ATAGI update following weekly COVID-19 meeting – 16 February 2022

An update from the Australian Technical Advisory Group on Immunisation (ATAGI) following their weekly meeting on 16 February 2022.

Date published:
General public

Latest recommendation updates

  • In addition to polymerase chain reaction (PCR), rapid antigen tests (RATs) (reported to the relevant jurisdictional system) are now acceptable proof of prior infection for the purposes of temporary medical exemptions.

Recent ATAGI considerations

On Wednesday 16 February 2022, ATAGI met to consider the latest developments relating to COVID-19 immunisation.  As of 15 February 2022, over 52 million doses of COVID-19 vaccines have been administered in Australia. ATAGI encourages anyone aged 16 years and over to receive a booster dose as soon as they are eligible.

Moderna for children aged 6 to 11 years

ATAGI notes the Therapeutic Goods Administration (TGA) has provisionally approved Spikevax (Moderna) for use in children aged 6-11 years. ATAGI is currently considering the efficacy and safety data for Moderna in this age group and will be releasing recommendations soon.

Novavax use as a booster

Currently, Nuvaxovid (the Novavax COVID-19 vaccine) is registered by the TGA and recommended by ATAGI as use as a primary course vaccine only. Novavax is not yet registered or recommended for use as a booster. ATAGI is considering the available evidence regarding the efficacy and safety of Novavax as use as a booster and will update its advice in the coming weeks.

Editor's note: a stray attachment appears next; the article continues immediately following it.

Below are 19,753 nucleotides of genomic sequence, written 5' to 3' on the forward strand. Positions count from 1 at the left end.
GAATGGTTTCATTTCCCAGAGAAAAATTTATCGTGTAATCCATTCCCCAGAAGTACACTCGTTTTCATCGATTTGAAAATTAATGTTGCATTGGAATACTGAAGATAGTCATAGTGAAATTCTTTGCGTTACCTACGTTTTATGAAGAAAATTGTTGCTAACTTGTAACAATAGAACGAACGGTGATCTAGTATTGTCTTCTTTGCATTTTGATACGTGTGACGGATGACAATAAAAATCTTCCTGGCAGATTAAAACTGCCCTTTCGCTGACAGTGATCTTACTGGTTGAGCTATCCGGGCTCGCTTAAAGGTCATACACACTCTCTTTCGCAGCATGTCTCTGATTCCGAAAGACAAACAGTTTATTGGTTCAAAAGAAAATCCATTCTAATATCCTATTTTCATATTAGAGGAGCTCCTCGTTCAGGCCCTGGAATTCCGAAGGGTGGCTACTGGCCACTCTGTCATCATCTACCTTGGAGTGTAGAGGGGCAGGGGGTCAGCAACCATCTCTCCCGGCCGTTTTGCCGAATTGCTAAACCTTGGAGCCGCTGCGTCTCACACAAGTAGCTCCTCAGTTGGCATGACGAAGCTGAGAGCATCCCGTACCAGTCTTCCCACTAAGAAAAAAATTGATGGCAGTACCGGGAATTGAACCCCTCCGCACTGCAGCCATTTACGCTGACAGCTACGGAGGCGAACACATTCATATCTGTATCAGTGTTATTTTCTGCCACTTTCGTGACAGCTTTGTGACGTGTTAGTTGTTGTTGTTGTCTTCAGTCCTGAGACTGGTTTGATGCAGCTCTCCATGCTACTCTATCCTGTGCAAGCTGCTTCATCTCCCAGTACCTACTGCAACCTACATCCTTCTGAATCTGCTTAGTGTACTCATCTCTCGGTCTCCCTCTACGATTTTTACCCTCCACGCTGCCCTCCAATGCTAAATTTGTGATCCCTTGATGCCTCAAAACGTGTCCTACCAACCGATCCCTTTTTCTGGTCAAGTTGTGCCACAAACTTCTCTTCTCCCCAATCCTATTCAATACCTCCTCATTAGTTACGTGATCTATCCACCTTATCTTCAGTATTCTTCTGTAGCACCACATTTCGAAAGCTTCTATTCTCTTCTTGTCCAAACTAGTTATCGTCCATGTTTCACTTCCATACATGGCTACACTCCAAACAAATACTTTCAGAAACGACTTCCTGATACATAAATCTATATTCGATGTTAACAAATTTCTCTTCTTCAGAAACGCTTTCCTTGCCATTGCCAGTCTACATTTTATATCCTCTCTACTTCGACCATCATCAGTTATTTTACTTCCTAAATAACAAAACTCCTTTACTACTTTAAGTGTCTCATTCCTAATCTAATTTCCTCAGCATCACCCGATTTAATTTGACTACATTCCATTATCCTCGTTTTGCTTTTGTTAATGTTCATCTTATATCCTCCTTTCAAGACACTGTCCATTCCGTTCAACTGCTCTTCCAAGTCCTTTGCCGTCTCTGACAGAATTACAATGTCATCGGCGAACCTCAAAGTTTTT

Children’s vaccine dose interval

ATAGI has made recommendations that children aged 5-11 should receive Pfizer COVID-19 vaccines doses 8 weeks apart. It is appropriate to consider shortening the interval in special circumstances to a minimum of 3 weeks, including for those at high risk of severe COVID. ATAGI has now updated its advice to include all NDIS participants on the list of underlying medical conditions at higher risk of severe COVID-19 to align with previous advice for adolescents aged 12-15 years.

Parents and providers are encouraged to weigh up the benefits of earlier protection with the benefit of having a longer dose interval. A dose interval of 8 weeks may improve protection and longevity of protection from the vaccine. A longer interval may also reduce the risk of rare adverse events such as myocarditis.

Upcoming ATAGI considerations

ATAGI is continuing to monitor evidence on the long-term effectiveness of vaccine boosters and national vaccination coverage rates.

COVID-19 vaccine safety

The TGA Weekly Report provides a detailed breakdown of adverse events following immunisation.

Resources and recent statements

ATAGI recommends review of the following key resources:

More information can be found on the Department of Health website, with resources for both providers and patients.

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